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Sucralfate
Systematic (IUPAC) name
Hexadeca-μ-hydroxytetracosahydroxy[μ8-[1,3,4,6-tetra-O-sulfo-β-Dfructofuranosyl-α-D-glucopyranoside tetrakis(hydrogen sulfato)8-)]]hexadecaaluminum[1]
Identifiers
CAS number 54182-58-0
ATC code A02BX02
PubChem 6398525
DrugBank APRD01238
Chemical data
Formula C12H54Al16O75S8[1]
Mol. mass 2086.75 g/mol[1]
Pharmacokinetic data
Bioavailability 3-5% (local acting)
Metabolism GI; liver: unknown
Half life unknown
Excretion feces, urine
Therapeutic considerations
Pregnancy cat. B
Legal status ℞-only
Routes oral, suspension, rectal suspension

Sucralfate is an oral gastrointestinal medication primarily indicated for the treatment of active duodenal ulcers. Brand names include Ulsanic in Pakistan, Sucramal in Italy; Carafate in U.S.A.,Pepsigard,Sucral,sucrafil in India; Sutra in parts of South-East Asia, Sulcrate in Canada; and Antepsin in Turkey. Sucralfate is also used for the treatment of gastroesophageal reflux disease (GERD)[2] and stress ulcers. Unlike the other classes of medications used for treatment of peptic ulcers, sucralfate is a sucrose sulfate-aluminium complex that binds to the hydrochloric acid in the stomach and acts like an acid buffer with cytoprotective properties. Sucralfate was approved by the U.S. Food and Drug Administration (FDA) in 1981.

Contents

Mechanism of action

Sucralfate is a locally acting substance that in an acidic environment (pH < 4), reacts with hydrochloric acid in the stomach to form a cross-linking, viscous, paste-like material capable of acting as an acid buffer for as long as 6 to 8 hours after a single dose. It also attaches to proteins on the surface of ulcers, such as albumin and fibrinogen, to form stable insoluble complexes. These complexes serve as protective barriers at the ulcer surface, preventing further damage from acid, pepsin, and bile. In addition, it prevents back diffusion of hydrogen ions, and adsorbs both pepsin and bile acids. Recently, it has been indicated that sucralfate also stimulates the increase of prostaglandin E2, epidermal growth factors (EGF), bFGF, and gastric mucus.

Clinical uses

The only FDA-approved indication for sucralfate is for the treatment of active duodenal ulcers not related to NSAID usage because the mechanism behind these ulcers is secondary to acid oversecretion. It is not technically approved for gastric ulcers because the main mechanism is not due to acid oversecretion but rather from diminished protection. The use for sucralfate in peptic ulcer disease has diminished recently, but it is still the preferred agent for stress ulcer prophylaxis.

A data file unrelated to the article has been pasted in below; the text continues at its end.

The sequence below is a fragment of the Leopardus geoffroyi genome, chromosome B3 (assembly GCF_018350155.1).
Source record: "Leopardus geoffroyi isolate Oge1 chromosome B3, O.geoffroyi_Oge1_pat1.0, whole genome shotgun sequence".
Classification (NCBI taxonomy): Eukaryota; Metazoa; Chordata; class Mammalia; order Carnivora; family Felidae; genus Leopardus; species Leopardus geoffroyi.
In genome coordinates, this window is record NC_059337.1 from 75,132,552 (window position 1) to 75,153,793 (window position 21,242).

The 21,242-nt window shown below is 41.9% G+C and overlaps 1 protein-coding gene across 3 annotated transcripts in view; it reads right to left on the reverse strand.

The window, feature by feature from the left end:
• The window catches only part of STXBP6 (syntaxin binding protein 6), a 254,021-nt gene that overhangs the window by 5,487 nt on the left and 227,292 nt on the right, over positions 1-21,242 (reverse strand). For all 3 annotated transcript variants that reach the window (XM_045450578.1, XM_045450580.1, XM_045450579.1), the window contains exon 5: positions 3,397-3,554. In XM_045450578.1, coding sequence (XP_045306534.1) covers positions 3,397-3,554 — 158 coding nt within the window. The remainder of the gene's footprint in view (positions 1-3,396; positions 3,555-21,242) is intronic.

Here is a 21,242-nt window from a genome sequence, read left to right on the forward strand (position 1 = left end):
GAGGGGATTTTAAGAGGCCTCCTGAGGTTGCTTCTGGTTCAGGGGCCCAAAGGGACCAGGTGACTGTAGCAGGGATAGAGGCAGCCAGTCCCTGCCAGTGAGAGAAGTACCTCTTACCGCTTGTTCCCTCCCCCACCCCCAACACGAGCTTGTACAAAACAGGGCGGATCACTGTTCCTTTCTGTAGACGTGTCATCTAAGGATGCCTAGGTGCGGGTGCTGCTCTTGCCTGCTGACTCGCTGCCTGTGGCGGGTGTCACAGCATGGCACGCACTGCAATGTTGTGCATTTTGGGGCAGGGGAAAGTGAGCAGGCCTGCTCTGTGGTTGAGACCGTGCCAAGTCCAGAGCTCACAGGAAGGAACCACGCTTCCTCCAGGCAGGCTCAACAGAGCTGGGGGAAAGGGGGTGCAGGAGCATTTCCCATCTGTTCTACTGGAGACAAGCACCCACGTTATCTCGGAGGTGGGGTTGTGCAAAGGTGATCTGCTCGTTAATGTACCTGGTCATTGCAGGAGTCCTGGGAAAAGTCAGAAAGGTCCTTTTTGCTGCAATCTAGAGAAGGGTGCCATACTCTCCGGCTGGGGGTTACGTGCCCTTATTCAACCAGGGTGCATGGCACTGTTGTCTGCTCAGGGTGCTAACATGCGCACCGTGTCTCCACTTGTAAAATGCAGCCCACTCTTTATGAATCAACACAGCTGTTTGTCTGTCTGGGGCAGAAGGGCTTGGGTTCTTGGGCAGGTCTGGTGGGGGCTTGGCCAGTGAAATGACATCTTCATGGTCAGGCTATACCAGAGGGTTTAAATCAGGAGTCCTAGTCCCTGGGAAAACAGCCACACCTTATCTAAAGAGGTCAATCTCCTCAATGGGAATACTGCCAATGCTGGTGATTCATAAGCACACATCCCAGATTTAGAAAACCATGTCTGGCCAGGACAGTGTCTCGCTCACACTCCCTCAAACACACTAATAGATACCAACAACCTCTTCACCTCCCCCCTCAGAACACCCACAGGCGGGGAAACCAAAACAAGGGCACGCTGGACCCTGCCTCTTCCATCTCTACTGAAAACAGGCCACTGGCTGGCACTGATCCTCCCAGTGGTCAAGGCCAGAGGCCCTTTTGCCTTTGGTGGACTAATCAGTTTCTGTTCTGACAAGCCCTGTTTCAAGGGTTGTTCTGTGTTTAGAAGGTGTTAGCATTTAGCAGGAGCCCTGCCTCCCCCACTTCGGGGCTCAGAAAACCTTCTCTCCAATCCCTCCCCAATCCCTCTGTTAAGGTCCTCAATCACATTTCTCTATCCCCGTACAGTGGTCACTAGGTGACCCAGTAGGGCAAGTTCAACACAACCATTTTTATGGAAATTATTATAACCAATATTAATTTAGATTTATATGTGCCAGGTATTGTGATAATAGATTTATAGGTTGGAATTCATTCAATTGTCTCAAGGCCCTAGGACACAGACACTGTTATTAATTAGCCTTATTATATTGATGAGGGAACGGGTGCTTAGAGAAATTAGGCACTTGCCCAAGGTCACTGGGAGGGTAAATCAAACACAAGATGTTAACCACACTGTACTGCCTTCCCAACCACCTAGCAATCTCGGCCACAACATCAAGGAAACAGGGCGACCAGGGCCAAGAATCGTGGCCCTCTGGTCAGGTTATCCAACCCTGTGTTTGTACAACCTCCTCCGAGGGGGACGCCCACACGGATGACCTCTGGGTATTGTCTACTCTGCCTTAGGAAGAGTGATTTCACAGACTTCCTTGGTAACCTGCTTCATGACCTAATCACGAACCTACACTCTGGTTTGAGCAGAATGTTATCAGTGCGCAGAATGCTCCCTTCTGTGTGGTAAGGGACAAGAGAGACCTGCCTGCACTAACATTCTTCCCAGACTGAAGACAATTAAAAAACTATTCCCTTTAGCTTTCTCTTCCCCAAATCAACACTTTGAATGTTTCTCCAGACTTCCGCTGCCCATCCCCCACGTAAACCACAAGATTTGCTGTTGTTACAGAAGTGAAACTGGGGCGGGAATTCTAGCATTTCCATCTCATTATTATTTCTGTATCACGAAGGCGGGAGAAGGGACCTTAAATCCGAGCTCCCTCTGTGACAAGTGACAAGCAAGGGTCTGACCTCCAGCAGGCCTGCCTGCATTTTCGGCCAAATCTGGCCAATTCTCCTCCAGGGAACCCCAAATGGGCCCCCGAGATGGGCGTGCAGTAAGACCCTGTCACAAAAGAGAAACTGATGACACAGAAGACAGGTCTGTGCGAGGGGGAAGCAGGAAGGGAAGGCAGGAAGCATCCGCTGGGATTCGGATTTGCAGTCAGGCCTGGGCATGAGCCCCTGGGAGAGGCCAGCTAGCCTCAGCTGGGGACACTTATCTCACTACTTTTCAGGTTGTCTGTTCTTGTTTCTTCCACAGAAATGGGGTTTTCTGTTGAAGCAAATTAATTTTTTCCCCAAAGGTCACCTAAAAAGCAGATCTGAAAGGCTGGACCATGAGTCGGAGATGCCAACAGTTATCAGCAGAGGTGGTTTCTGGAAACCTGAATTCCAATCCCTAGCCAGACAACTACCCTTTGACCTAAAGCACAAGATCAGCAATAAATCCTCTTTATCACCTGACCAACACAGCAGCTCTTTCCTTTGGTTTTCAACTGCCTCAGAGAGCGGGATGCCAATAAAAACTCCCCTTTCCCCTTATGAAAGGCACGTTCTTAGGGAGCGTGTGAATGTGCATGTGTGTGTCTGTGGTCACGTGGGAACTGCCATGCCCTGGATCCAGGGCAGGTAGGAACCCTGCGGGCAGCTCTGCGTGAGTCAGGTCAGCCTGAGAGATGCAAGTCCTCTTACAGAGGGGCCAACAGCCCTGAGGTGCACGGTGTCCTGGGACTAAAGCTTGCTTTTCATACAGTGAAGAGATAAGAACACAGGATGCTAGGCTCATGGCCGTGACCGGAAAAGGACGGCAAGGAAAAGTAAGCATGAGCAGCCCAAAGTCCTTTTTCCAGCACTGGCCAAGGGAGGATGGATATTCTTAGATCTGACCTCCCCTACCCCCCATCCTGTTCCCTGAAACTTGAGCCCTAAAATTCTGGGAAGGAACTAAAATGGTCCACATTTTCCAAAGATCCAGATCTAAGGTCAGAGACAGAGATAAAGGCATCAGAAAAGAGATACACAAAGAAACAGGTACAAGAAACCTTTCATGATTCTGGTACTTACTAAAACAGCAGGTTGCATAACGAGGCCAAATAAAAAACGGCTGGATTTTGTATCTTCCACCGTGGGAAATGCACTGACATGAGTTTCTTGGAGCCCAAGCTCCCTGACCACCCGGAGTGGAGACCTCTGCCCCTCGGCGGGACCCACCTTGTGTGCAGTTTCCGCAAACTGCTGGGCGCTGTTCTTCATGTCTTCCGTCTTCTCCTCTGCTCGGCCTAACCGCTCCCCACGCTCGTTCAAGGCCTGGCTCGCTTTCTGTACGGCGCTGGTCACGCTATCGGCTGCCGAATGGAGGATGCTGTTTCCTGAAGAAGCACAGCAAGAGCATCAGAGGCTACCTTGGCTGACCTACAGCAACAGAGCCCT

Grade 1 bleeding experienced immediate relief with sucrasulfate enema for 1 month. Grade 2 bleeding, sucrasulfate enema and/or coagulation were effective. Grade 3 bleeding lasted for 1 year despite frequent transfusions and coagulation. Grade 2 and 3 rectal bleeding occurred in 8.5% of patients. The most significant risk factor was the ICRU-CRBED. Prompt treatment with a combination of sucrasulfate enema and coagulation is effective in controlling Grade 1 and 2 rectal bleeding without the development of fistula or stricture.[6]

Adverse reactions

The most common side effects seen are constipation and bezoar formation. Less commonly reported include flatulence, cephalalgia (headache), hypophosphatemia, and xerostomia (dry mouth). Nursing mothers: Uncertain.

Notes

  1. ^ a b c Merck Index, 12th Edition, 9049.
  2. ^ Maton PN (2003). "Profile and assessment of GERD pharmacotherapy". Cleve Clin J Med 70 Suppl 5: S51–70. doi:10.3949/ccjm.70.Suppl_5.S51. PMID 14705381. 
  3. ^ Aliment Pharmacol Ther. 2005 Nov 1;22(9):749-57.
  4. ^ Respir Care. 2005 Jun;50(6):725-39; discussion 739-41.
  5. ^ Surg Today. 2005;35(8):617-22.
  6. ^ International Journal Radiation Oncology Biological Physics, 2004 Jan 1;58(1):98-105

References

  • Journal of Zhejiang University 2003 Sep-Oct; 4(5): 602-6
  • Katzung, Bertram G. Basic and Clinical Pharmacology, 9th ed. (2004).

External links








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